Little did these users know but Hansa at the time was in the control of the Dutch police who had quietly taken over its servers and copied the entire websites code a couple of weeks previous changing it ever so slightly so they could collect data. As a result of this the police obtained the names and addresses of 10,000 users which were subsequently distributed to law enforcement agencies worldwide.
At the same time as all of this the mastermind behind Alphabay was arrested in Thailand. Alexander Cazes was a 25 year old Canadian national who from a young age had shown proficiency in computers. His family described him as a genius, and were apparently totally unaware of his illegal activities. His father said in one interview that he had never drank or smoked a cigarette. It’s particularly jarring then to see pictures of this awkward tech-geek in an ill-fitting suit posing beside huge million dollar cars and in front of multiple luxury properties. It took a joint-effort of law enforcement across five countries to find Alex, who awaiting extradition to America for prosecution allegedly took his own life. His family disputes that he would do this however with the events surrounding his death unclear. The FBI in their official statement on the matter stated that he ‘apparently’ killed himself. Cazes’ demise is strikingly similar to a previous darkweb market takedown in October of 2013 where the owner of that site Ross Ulbricht, known online as ‘Dread Pirate Roberts,’ was sentenced to life in prison. Ulbricht was also an unassuming tech-wiz and both were caught due to their own mistakes. Ulbricht tried using one of those dubious assassination websites I previously mentioned, the operator of which turned out to be a cop. On top of this he stupidly made thinly veiled references to running the Silk Road on his Linkedin account. In both cases then it was human ineptitude, and not the technology, that finally allowed the police to catch these two men.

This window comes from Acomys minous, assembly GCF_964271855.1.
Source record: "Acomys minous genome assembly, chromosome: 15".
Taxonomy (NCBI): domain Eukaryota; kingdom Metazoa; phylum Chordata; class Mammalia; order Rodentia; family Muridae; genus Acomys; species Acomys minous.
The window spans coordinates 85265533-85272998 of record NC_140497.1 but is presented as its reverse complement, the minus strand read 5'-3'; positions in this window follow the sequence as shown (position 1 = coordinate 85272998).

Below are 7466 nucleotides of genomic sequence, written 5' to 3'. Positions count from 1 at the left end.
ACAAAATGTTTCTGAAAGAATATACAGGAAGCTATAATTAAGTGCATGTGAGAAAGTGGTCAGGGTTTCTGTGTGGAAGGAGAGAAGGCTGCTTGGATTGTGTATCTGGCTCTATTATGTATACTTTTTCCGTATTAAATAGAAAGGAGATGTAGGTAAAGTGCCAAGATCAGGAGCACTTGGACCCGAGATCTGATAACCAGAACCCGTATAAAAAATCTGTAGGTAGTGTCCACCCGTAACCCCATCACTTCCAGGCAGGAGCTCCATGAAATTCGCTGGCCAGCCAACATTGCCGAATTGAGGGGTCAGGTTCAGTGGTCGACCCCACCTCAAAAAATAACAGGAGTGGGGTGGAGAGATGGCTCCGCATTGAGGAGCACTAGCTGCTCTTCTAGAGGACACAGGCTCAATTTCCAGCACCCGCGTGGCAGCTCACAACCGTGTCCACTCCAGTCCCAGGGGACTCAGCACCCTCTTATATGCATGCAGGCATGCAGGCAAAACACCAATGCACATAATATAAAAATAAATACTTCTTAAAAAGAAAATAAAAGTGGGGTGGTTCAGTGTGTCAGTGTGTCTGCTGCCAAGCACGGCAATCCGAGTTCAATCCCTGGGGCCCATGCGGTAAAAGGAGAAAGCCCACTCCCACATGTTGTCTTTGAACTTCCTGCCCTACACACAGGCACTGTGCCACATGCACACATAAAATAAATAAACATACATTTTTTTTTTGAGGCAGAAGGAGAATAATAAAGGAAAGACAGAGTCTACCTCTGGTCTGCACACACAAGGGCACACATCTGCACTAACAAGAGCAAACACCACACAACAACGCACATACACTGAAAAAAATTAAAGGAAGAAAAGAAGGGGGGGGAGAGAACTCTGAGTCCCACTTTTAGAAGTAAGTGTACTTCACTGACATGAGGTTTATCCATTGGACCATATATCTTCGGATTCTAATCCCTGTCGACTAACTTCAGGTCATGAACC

I sent messages out to a large number of darkweb market users on the reddit forum r/darknetmarkets (as a side note, this is one of the strangest places on the internet – check it out if you want to see people nonchalantly review their recent ketamine purchases) and none of them expressed any fear of being caught or desire to stop. What’s even more interesting, though, is that aside from a certain level of paranoia (none of them would let me quote them or their usernames despite their anonymity) they were all quite polite people who were eager to dispel any understanding of them as hardened criminals. Most users in fact said they came to the darkweb as it was safer than sourcing drugs on the street, and the inclusion of ratings on the various marketplaces allowed them to be sure they were getting a safe product. My journey this deep into the darkweb has been full of surprises, but as time passes I believe the most interesting thing I’ve learned is that looking beyond all the international intrigue and crime is that, for the most part, your average darknet user is pretty normal. On free speech forums, and in chatrooms where citizens of totalitarian countries can converse freely, everyone is polite and eager to chat – and whatever your views on drug use, I can only say the same thing from the illicit consumers I’ve conversed with. Certainly countless times in your life you’ve passed such an individual in the street. They’re all around us. Like Vampires, perhaps. Or more likely, just like any other person.